There are lots of technical aspects to conversion rate optimization. If you are interested in the technical aspects of A/B testing and found to develop a solid statistical foundation I’d recommend Statistical Methods in Online A/B Testing by Georgi Georgiev:
Let’s address the elephant in the room. You are freaking out about the statistics surrounding conversion rate optimization castle. It feels like it’s unconquerable unless one is armed with a degree in statistics. This is not true. At all. I personally use VWO.com for all my A/B testing.
Here’s another way to think about it– when using Excel to calculate the ROI of a campaign do you double-check each calculation or do you just ensure you entered the correct formula and trust Excel or Google Sheets is doing its job? I just trust the tool to do what I’m paying it to do.
And with tools like VWO.com if I have a concern about the test setup or test numbers I jump on a call with their technical team to get to the bottom of the concern. This is one reason why I am 100% in favor of a paid tool like VWO. My time costs more than their tech support team’s. It’s a good investment. I don’t mess around with tools like Google Optimize that are free but don’t have support. As a marketer in the technical world of statistics, I have a ton of questions and can’t rely on help files.
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Now that we’ve got the statistics out of the way I hope you are feeling a little more optimistic.
Now there are a few details about statistics that still do matter, even to a marketer, and those are covered here: Marketer’s Guide to Understanding Statistics.
Fascinating CRO Statistics
There is a dizzying array of statistics and facts about online shopper behavior. Many of these stats– like optimal conversion rate for a site– don’t have any real business value because someone else’s conversion rate should have no impact on your business decision-making. For example, if your biggest competitor has a blog article that’s driving 25% of traffic to one page with a special offer that produced a conversion rate of 8% what will you do with this information? What I’m saying is it’s a total waste of time. A much better metric to pay attention to is your baseline conversion rate over time. If your baseline conversion rate (normalized for all other factors like ad spend cycles) is trending up quarter over quarter then you are on the right path.
There are a number of really important and fascinating stats that are totally worth paying attention to and we’ve been curating a list since 2007. What’s great about the list is that it only has the handful of stats that matter and we update them on a regular basis so they are relevant for 2022.
You can find our curated list in our ecommerce stats article.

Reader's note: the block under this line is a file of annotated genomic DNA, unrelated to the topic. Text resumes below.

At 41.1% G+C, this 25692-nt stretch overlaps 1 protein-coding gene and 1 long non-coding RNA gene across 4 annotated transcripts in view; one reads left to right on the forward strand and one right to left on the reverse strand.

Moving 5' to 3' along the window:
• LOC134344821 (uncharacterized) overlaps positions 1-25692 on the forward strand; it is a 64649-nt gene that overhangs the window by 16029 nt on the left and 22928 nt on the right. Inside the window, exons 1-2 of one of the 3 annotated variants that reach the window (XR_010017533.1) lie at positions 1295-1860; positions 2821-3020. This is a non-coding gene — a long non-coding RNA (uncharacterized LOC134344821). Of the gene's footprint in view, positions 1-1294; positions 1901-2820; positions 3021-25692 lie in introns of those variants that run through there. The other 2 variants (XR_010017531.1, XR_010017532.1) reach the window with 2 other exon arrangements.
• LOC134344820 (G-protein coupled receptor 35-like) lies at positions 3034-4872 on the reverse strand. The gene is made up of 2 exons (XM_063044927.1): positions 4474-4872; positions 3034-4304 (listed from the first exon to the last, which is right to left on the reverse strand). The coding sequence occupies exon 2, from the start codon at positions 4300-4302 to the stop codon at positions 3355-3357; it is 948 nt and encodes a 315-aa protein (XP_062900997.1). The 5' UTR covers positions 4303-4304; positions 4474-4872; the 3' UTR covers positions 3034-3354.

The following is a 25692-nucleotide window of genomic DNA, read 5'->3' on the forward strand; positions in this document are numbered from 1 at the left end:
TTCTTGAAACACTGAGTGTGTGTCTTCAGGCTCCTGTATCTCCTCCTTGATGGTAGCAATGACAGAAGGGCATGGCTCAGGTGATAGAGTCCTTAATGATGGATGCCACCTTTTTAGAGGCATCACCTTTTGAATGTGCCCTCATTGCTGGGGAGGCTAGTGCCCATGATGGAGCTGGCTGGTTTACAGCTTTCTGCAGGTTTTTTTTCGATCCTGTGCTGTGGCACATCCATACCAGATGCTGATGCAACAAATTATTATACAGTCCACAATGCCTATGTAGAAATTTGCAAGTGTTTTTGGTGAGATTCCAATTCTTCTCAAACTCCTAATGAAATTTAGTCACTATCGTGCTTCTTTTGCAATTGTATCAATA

We’re going to show you how we actually use these universal truths to generate incredible client results but we need to start by first looking at how conversion is done by other agencies.
How Most Agencies Think About CRO
Most agencies dream big. They don’t want to limit their scope so they look at the entire customer journey to formulate their conversion optimization plan.
Quick summary of how most conversion rate optimization agencies work:
– They start with research
– They look at the WHOLE site
We expand on these two areas in this article: How Most Agencies Think About CRO.
Our Approach to Conversion Rate Optimization
Not where this comes from but we’ve always focused on keeping things simple. If we have 12 paths to explore our mantra is “which of these paths offers the least uncertainty and the highest reward potential?” Think of our approach as the lazy man’s way to conversion rate optimization.
I should say, we didn’t just wake up to our insight on day one, we made plenty of mistakes for many years. We were lost in the wilderness.
For example, we had originally assumed that design was the problem. When studying a new client site our first thought is usually– gosh, their layout isn’t intuitive, no wonder people aren’t doing what we expect. So we spent many years developing test concepts that changed the UI (User Interface). This posed a few issues. This will be covered in our in-depth article on this topic, which is linked at the bottom of this section.
We also didn’t limit which part of the site we tested on. Client’s cared a lot about their homepages so we definitely A/B tested there, we also tested the checkout flow because Google Analytics invariably shows a lot of friction here. Another thing that Google Analytics always reveals is that people who use the site search box:
Google Analytics will also show that people who do engage with site search are 2x more likely to convert. So we did a lot of testing to make this search box more visible.
There are a lot of other things that we used to do that we don’t do anymore. That whole story is explained in this detailed article: Our Approach to Conversion Rate Optimization.